• John in L du B
        Posted Jun 21, 2010 at 9:41 AM | Permalink

        The Hungarian method was used to extinguish 6 fires according to the link. Actually the most Kuwait fires (180 of about 600) were extinguished by Safety Boss.

    • Doug in Seattle
      Posted Jun 21, 2010 at 8:23 AM | Permalink

      Be wary of this link to miterian. My AV program reports it as unsafe due to multiple redirection threats.

      • Posted Jun 23, 2010 at 10:56 AM | Permalink

        Don’t worry about my site! I’m “Mister Ian”. I saw a busy day on my site due to the link so I backtracked to here.

        Your AV program is not right (hopefully). It might not be up to date as on May 8 my site was hacked because of a weak password but since then it has been fixed and even updated to the latest WordPress version.

        If you really think your AV software is telling the truth send me the links by a reply here and I’ll dig into it! I don’t want my site screwed up. Thanks

    • peterdek
      Posted Jun 21, 2010 at 8:35 AM | Permalink

      other link

      and the same video

  20. Geckko
    Posted Jun 21, 2010 at 3:40 AM | Permalink

    This is hte organisation that is about to command direct and complete regulatory control over the emission of CO2 for any reason by any person or organisation in the US.

    Good luck with that.

  21. Posted Jun 21, 2010 at 9:22 AM | Permalink

    If this is true, it would be a perfect example of a regulation being applied where it’s not needed. “No, you can’t use that method of pulling oil out of the water because you might put a little bit of oil in the water.”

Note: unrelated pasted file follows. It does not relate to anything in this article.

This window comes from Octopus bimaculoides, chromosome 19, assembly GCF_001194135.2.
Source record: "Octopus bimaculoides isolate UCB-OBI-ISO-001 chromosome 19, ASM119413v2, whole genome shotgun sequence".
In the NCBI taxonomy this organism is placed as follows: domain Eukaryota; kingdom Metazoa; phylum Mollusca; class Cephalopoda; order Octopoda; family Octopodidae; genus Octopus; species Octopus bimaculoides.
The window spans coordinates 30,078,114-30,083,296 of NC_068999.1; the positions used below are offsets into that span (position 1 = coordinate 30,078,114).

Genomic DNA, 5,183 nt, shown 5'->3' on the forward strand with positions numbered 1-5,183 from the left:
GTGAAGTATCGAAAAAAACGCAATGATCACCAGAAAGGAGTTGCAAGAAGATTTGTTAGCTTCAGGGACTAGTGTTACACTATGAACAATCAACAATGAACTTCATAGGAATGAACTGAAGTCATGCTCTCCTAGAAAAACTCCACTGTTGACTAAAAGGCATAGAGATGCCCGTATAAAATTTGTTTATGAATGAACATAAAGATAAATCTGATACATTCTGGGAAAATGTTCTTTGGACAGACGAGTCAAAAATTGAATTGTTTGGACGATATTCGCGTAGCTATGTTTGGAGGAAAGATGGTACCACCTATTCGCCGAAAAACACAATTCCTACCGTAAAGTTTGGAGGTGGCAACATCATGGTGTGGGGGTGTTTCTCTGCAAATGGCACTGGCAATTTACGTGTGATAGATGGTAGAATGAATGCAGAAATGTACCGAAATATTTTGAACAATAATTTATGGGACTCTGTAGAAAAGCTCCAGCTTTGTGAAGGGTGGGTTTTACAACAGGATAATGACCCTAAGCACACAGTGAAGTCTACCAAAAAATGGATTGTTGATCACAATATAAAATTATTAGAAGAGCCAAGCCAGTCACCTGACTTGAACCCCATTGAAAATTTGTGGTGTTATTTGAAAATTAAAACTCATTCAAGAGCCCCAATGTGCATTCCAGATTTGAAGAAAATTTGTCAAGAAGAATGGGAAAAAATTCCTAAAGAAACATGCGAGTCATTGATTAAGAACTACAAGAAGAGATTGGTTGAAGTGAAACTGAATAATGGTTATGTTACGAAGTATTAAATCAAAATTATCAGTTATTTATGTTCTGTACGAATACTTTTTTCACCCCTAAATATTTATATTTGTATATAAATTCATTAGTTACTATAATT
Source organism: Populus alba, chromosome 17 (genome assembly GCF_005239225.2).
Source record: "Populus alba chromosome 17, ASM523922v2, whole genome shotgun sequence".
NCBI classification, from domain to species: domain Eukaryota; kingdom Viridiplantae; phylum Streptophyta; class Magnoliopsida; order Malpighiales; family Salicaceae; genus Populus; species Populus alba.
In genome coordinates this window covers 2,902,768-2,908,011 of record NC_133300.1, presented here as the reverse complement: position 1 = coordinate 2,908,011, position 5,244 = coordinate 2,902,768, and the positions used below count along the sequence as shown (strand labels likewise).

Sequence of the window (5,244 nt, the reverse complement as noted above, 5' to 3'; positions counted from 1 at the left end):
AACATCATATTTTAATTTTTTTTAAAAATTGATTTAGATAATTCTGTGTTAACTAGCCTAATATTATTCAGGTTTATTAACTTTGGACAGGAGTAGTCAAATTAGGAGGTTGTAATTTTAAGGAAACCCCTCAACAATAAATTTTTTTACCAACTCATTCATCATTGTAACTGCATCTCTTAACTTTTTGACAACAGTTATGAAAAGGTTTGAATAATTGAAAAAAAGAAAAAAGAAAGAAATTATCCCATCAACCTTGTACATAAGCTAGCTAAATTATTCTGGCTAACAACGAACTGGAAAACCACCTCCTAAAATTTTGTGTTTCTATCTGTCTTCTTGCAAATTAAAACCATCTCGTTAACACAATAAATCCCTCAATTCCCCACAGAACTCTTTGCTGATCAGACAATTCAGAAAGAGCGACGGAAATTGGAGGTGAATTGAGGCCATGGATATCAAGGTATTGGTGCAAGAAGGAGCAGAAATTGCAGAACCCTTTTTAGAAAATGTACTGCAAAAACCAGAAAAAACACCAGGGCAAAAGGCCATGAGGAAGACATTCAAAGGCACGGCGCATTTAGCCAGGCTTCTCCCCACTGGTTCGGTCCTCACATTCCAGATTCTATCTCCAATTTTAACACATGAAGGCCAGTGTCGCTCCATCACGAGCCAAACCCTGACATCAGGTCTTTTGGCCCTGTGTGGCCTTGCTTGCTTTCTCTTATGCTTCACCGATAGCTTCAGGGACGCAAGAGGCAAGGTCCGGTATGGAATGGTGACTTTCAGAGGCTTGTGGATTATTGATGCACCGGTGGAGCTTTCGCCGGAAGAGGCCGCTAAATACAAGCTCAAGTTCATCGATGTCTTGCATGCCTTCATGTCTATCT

22. JAE
    Posted Jun 21, 2010 at 10:36 AM | Permalink

    Evidently, EPA has waived the problem regulations:


  23. Phillip Bratby
    Posted Jun 21, 2010 at 11:53 AM | Permalink

    There was a BBC radio 4 programme called Material World on 7th June (http://www.bbc.co.uk/programmes/b00sjtb2#synopsis) which includeed the following:

    “Quentin Cooper presents his weekly digest of science in and behind the headlines. This week the spill in the Gulf of Mexico is now into its third month. So some of the more “out there” ideas for tackling the disaster are beginning to seem more appealing. Ideas like using naturally occurring bacteria to break down the oil without the need for possibly toxic clean-up chemicals. This approach has already been successfully trialled by a team from the University of Bangor. Christoph Gertler from the School of Biological Sciences discusses with Quentin if it is still too soon to make an impact on the world’s largest oil spill.

    Apparently an offer of help was made but I think it was rejected.

  24. Les Johnson
    Posted Jun 21, 2010 at 12:06 PM | Permalink

    This is a common problem around the world. Even in Nigeria, it is illegal to take a bucket of sea water, and dump it straight back into the Bay of Biafra.

    The local sea water does not meet the Nigerian standards for discharge of water.

    There is no allowance for extraordinary circumstances, nor anyone in the bureaucracy with the cojones to allow deviations from the standards, even though the deviation would be for the greater good.

  25. Murray Duffin
    Posted Jun 21, 2010 at 12:40 PM | Permalink

    The Jones act has a clear exception for oil spills. I saw on MSNBC a few night ago that Dutch and Norwegian help was accepted and has been operating since late May. They weren’t specific about the kind of eqpt, but I think I heard “skimmers”. It would be interesting to get to the truth. Murray

  26. Murray Duffin
    Posted Jun 21, 2010 at 12:52 PM | Permalink